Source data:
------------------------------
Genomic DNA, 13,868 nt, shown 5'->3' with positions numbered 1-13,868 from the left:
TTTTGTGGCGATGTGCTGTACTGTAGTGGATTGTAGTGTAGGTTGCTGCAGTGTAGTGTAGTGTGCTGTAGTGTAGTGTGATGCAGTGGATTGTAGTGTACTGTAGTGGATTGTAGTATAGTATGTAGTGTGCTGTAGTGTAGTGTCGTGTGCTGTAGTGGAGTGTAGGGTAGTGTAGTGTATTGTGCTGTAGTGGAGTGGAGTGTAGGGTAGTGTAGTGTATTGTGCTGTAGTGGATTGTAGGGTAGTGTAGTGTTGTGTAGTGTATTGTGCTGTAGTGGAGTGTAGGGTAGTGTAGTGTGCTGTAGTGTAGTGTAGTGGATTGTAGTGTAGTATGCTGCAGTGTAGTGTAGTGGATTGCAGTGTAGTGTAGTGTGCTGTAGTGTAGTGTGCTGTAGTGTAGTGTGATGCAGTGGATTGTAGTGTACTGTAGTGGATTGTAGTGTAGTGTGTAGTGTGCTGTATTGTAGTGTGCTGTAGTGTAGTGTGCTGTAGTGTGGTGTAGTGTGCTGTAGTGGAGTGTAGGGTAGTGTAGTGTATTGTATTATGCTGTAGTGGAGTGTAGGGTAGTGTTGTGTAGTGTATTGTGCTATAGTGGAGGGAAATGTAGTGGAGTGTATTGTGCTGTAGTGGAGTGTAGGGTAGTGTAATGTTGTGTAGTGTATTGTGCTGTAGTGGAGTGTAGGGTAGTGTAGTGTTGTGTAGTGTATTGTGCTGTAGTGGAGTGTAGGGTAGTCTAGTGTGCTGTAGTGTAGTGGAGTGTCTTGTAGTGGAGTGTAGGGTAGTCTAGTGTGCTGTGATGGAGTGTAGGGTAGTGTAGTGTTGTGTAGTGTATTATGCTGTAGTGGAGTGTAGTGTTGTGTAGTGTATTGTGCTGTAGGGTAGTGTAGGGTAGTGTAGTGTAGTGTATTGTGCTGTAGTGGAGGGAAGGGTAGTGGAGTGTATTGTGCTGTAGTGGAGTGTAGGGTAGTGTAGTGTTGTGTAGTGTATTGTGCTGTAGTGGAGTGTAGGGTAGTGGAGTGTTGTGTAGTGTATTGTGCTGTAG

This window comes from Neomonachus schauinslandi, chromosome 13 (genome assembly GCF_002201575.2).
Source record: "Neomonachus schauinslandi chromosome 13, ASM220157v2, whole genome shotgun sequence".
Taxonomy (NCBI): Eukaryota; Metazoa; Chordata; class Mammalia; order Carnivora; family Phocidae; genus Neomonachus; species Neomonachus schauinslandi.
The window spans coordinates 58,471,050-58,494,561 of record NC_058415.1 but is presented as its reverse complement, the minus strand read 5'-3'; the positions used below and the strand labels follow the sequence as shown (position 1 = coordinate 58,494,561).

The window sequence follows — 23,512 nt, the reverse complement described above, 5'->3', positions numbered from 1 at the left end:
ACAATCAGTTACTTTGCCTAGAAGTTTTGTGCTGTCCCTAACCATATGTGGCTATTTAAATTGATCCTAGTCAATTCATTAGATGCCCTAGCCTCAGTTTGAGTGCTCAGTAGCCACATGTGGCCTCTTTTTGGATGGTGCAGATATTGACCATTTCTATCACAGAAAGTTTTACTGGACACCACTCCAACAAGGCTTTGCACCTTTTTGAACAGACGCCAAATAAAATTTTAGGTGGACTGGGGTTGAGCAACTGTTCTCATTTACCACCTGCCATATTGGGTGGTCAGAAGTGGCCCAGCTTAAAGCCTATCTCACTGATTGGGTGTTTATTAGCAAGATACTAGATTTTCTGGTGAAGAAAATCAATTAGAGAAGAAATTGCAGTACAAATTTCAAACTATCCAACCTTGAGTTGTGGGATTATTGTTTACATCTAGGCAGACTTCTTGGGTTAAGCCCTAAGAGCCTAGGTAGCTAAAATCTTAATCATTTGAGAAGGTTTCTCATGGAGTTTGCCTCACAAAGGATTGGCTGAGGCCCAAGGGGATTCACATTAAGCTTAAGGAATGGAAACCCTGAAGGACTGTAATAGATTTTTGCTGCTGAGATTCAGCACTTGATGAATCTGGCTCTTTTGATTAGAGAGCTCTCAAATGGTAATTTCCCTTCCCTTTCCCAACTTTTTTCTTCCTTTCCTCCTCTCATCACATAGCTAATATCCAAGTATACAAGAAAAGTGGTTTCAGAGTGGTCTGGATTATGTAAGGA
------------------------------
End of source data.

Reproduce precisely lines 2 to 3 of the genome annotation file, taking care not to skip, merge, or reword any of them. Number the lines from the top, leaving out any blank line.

TTTTGTGGCGATGTGCTGTACTGTAGTGGATTGTAGTGTAGGTTGCTGCAGTGTAGTGTAGTGTGCTGTAGTGTAGTGTGATGCAGTGGATTGTAGTGTACTGTAGTGGATTGTAGTATAGTATGTAGTGTGCTGTAGTGTAGTGTCGTGTGCTGTAGTGGAGTGTAGGGTAGTGTAGTGTATTGTGCTGTAGTGGAGTGGAGTGTAGGGTAGTGTAGTGTATTGTGCTGTAGTGGATTGTAGGGTAGTGTAGTGTTGTGTAGTGTATTGTGCTGTAGTGGAGTGTAGGGTAGTGTAGTGTGCTGTAGTGTAGTGTAGTGGATTGTAGTGTAGTATGCTGCAGTGTAGTGTAGTGGATTGCAGTGTAGTGTAGTGTGCTGTAGTGTAGTGTGCTGTAGTGTAGTGTGATGCAGTGGATTGTAGTGTACTGTAGTGGATTGTAGTGTAGTGTGTAGTGTGCTGTATTGTAGTGTGCTGTAGTGTAGTGTGCTGTAGTGTGGTGTAGTGTGCTGTAGTGGAGTGTAGGGTAGTGTAGTGTATTGTATTATGCTGTAGTGGAGTGTAGGGTAGTGTTGTGTAGTGTATTGTGCTATAGTGGAGGGAAATGTAGTGGAGTGTATTGTGCTGTAGTGGAGTGTAGGGTAGTGTAATGTTGTGTAGTGTATTGTGCTGTAGTGGAGTGTAGGGTAGTGTAGTGTTGTGTAGTGTATTGTGCTGTAGTGGAGTGTAGGGTAGTCTAGTGTGCTGTAGTGTAGTGGAGTGTCTTGTAGTGGAGTGTAGGGTAGTCTAGTGTGCTGTGATGGAGTGTAGGGTAGTGTAGTGTTGTGTAGTGTATTATGCTGTAGTGGAGTGTAGTGTTGTGTAGTGTATTGTGCTGTAGGGTAGTGTAGGGTAGTGTAGTGTAGTGTATTGTGCTGTAGTGGAGGGAAGGGTAGTGGAGTGTATTGTGCTGTAGTGGAGTGTAGGGTAGTGTAGTGTTGTGTAGTGTATTGTGCTGTAGTGGAGTGTAGGGTAGTGGAGTGTTGTGTAGTGTATTGTGCTGTAG

This window comes from Neomonachus schauinslandi, chromosome 13 (genome assembly GCF_002201575.2).